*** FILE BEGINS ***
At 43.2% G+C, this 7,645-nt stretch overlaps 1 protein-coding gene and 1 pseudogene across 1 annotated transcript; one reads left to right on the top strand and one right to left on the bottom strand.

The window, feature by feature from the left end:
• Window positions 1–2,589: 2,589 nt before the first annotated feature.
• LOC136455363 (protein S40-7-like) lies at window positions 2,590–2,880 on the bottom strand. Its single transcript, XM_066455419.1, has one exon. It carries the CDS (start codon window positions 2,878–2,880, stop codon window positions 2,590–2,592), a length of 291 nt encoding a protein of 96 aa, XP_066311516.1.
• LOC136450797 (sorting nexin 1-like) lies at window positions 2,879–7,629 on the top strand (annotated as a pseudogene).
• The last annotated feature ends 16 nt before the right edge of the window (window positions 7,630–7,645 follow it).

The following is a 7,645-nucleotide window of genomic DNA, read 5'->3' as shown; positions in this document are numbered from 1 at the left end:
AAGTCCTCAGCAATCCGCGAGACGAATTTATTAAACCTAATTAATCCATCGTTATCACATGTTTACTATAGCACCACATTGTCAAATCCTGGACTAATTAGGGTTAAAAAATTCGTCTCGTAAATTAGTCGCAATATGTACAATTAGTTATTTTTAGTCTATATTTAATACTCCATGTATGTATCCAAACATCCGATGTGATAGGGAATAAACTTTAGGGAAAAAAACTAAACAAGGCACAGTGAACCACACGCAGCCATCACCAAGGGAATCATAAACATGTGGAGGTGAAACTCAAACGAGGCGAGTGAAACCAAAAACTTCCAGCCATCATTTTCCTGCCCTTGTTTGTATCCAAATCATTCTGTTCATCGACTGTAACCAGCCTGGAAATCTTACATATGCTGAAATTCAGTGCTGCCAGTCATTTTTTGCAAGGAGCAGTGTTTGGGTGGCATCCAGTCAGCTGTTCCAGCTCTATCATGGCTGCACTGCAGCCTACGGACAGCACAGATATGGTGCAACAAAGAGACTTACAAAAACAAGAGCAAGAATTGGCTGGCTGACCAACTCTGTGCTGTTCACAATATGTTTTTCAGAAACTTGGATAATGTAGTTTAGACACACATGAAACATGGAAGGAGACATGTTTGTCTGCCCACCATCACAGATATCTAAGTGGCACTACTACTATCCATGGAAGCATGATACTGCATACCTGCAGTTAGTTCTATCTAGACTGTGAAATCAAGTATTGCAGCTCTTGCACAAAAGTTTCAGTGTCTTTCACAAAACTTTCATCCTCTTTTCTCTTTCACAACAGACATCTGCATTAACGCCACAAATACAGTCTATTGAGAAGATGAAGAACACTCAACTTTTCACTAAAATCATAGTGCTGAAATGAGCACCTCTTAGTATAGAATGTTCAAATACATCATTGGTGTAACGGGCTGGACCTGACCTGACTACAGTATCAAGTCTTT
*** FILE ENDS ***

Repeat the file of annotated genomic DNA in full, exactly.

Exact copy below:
At 43.2% G+C, this 7,645-nt stretch overlaps 1 protein-coding gene and 1 pseudogene across 1 annotated transcript; one reads left to right on the top strand and one right to left on the bottom strand.

The window, feature by feature from the left end:
• Window positions 1–2,589: 2,589 nt before the first annotated feature.
• LOC136455363 (protein S40-7-like) lies at window positions 2,590–2,880 on the bottom strand. Its single transcript, XM_066455419.1, has one exon. It carries the CDS (start codon window positions 2,878–2,880, stop codon window positions 2,590–2,592), a length of 291 nt encoding a protein of 96 aa, XP_066311516.1.
• LOC136450797 (sorting nexin 1-like) lies at window positions 2,879–7,629 on the top strand (annotated as a pseudogene).
• The last annotated feature ends 16 nt before the right edge of the window (window positions 7,630–7,645 follow it).

The following is a 7,645-nucleotide window of genomic DNA, read 5'->3' as shown; positions in this document are numbered from 1 at the left end:
AAGTCCTCAGCAATCCGCGAGACGAATTTATTAAACCTAATTAATCCATCGTTATCACATGTTTACTATAGCACCACATTGTCAAATCCTGGACTAATTAGGGTTAAAAAATTCGTCTCGTAAATTAGTCGCAATATGTACAATTAGTTATTTTTAGTCTATATTTAATACTCCATGTATGTATCCAAACATCCGATGTGATAGGGAATAAACTTTAGGGAAAAAAACTAAACAAGGCACAGTGAACCACACGCAGCCATCACCAAGGGAATCATAAACATGTGGAGGTGAAACTCAAACGAGGCGAGTGAAACCAAAAACTTCCAGCCATCATTTTCCTGCCCTTGTTTGTATCCAAATCATTCTGTTCATCGACTGTAACCAGCCTGGAAATCTTACATATGCTGAAATTCAGTGCTGCCAGTCATTTTTTGCAAGGAGCAGTGTTTGGGTGGCATCCAGTCAGCTGTTCCAGCTCTATCATGGCTGCACTGCAGCCTACGGACAGCACAGATATGGTGCAACAAAGAGACTTACAAAAACAAGAGCAAGAATTGGCTGGCTGACCAACTCTGTGCTGTTCACAATATGTTTTTCAGAAACTTGGATAATGTAGTTTAGACACACATGAAACATGGAAGGAGACATGTTTGTCTGCCCACCATCACAGATATCTAAGTGGCACTACTACTATCCATGGAAGCATGATACTGCATACCTGCAGTTAGTTCTATCTAGACTGTGAAATCAAGTATTGCAGCTCTTGCACAAAAGTTTCAGTGTCTTTCACAAAACTTTCATCCTCTTTTCTCTTTCACAACAGACATCTGCATTAACGCCACAAATACAGTCTATTGAGAAGATGAAGAACACTCAACTTTTCACTAAAATCATAGTGCTGAAATGAGCACCTCTTAGTATAGAATGTTCAAATACATCATTGGTGTAACGGGCTGGACCTGACCTGACTACAGTATCAAGTCTTT